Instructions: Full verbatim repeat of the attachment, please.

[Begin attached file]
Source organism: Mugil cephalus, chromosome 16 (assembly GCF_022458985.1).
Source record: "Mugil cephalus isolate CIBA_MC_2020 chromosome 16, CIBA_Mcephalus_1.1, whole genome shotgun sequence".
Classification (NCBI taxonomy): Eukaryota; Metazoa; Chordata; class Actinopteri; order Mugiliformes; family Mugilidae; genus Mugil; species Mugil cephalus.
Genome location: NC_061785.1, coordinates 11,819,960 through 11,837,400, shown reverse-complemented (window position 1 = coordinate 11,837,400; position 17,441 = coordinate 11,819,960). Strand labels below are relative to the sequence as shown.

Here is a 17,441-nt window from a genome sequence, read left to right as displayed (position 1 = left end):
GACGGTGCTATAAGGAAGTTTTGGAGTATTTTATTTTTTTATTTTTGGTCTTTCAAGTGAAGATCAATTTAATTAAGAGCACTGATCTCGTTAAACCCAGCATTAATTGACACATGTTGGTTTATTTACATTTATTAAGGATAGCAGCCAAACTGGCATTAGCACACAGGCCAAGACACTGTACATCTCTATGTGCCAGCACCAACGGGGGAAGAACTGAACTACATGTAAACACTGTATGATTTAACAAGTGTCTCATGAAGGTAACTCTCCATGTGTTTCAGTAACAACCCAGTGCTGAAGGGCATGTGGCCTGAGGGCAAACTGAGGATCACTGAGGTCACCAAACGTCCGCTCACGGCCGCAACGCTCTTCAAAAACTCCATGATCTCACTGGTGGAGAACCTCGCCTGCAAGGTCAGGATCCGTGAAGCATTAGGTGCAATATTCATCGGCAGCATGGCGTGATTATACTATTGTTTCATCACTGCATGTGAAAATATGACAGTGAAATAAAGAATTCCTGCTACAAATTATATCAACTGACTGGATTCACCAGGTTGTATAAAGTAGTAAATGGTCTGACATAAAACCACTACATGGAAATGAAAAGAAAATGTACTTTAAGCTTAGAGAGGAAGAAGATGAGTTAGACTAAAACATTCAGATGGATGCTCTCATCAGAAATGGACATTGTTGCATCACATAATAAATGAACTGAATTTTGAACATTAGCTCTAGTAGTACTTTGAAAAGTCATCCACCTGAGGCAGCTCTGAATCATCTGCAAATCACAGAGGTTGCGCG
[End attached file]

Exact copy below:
Source organism: Mugil cephalus, chromosome 16 (assembly GCF_022458985.1).
Source record: "Mugil cephalus isolate CIBA_MC_2020 chromosome 16, CIBA_Mcephalus_1.1, whole genome shotgun sequence".
Classification (NCBI taxonomy): Eukaryota; Metazoa; Chordata; class Actinopteri; order Mugiliformes; family Mugilidae; genus Mugil; species Mugil cephalus.
Genome location: NC_061785.1, coordinates 11,819,960 through 11,837,400, shown reverse-complemented (window position 1 = coordinate 11,837,400; position 17,441 = coordinate 11,819,960). Strand labels below are relative to the sequence as shown.

Here is a 17,441-nt window from a genome sequence, read left to right as displayed (position 1 = left end):
GACGGTGCTATAAGGAAGTTTTGGAGTATTTTATTTTTTTATTTTTGGTCTTTCAAGTGAAGATCAATTTAATTAAGAGCACTGATCTCGTTAAACCCAGCATTAATTGACACATGTTGGTTTATTTACATTTATTAAGGATAGCAGCCAAACTGGCATTAGCACACAGGCCAAGACACTGTACATCTCTATGTGCCAGCACCAACGGGGGAAGAACTGAACTACATGTAAACACTGTATGATTTAACAAGTGTCTCATGAAGGTAACTCTCCATGTGTTTCAGTAACAACCCAGTGCTGAAGGGCATGTGGCCTGAGGGCAAACTGAGGATCACTGAGGTCACCAAACGTCCGCTCACGGCCGCAACGCTCTTCAAAAACTCCATGATCTCACTGGTGGAGAACCTCGCCTGCAAGGTCAGGATCCGTGAAGCATTAGGTGCAATATTCATCGGCAGCATGGCGTGATTATACTATTGTTTCATCACTGCATGTGAAAATATGACAGTGAAATAAAGAATTCCTGCTACAAATTATATCAACTGACTGGATTCACCAGGTTGTATAAAGTAGTAAATGGTCTGACATAAAACCACTACATGGAAATGAAAAGAAAATGTACTTTAAGCTTAGAGAGGAAGAAGATGAGTTAGACTAAAACATTCAGATGGATGCTCTCATCAGAAATGGACATTGTTGCATCACATAATAAATGAACTGAATTTTGAACATTAGCTCTAGTAGTACTTTGAAAAGTCATCCACCTGAGGCAGCTCTGAATCATCTGCAAATCACAGAGGTTGCGCG